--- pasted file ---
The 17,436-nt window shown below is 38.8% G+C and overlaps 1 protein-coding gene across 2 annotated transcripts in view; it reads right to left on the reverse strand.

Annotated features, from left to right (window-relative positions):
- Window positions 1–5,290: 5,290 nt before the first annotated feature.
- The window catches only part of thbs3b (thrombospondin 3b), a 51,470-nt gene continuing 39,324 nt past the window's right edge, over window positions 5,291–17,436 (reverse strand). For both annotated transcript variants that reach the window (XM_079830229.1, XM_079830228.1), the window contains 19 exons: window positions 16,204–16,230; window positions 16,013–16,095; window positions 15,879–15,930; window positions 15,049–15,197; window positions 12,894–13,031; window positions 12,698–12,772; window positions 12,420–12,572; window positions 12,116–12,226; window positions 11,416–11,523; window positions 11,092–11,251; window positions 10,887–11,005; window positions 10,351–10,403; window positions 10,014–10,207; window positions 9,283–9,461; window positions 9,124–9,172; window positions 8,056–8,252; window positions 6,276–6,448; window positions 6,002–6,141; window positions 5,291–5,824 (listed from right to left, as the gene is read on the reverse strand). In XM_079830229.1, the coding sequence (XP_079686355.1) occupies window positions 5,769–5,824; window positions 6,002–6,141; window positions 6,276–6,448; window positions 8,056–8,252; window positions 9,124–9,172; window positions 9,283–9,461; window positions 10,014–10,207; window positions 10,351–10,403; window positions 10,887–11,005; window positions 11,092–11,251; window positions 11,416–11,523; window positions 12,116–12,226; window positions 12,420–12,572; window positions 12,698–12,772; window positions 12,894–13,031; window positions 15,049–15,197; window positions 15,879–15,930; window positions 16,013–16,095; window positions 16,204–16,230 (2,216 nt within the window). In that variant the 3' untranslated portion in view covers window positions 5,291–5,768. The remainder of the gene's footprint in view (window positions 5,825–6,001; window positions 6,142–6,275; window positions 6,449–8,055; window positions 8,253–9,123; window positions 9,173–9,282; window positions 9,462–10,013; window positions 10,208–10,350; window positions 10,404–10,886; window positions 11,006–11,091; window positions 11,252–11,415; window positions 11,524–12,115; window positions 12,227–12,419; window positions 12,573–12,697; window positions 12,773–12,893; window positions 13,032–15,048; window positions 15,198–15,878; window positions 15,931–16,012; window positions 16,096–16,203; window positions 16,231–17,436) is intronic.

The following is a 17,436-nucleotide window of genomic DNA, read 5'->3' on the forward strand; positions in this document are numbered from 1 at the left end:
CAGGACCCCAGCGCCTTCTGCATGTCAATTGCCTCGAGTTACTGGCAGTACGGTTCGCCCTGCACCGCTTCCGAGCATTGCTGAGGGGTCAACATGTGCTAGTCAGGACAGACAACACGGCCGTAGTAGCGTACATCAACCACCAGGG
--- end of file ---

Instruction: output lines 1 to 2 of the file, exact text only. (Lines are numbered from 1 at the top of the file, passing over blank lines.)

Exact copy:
The 17,436-nt window shown below is 38.8% G+C and overlaps 1 protein-coding gene across 2 annotated transcripts in view; it reads right to left on the reverse strand.

Annotated features, from left to right (window-relative positions):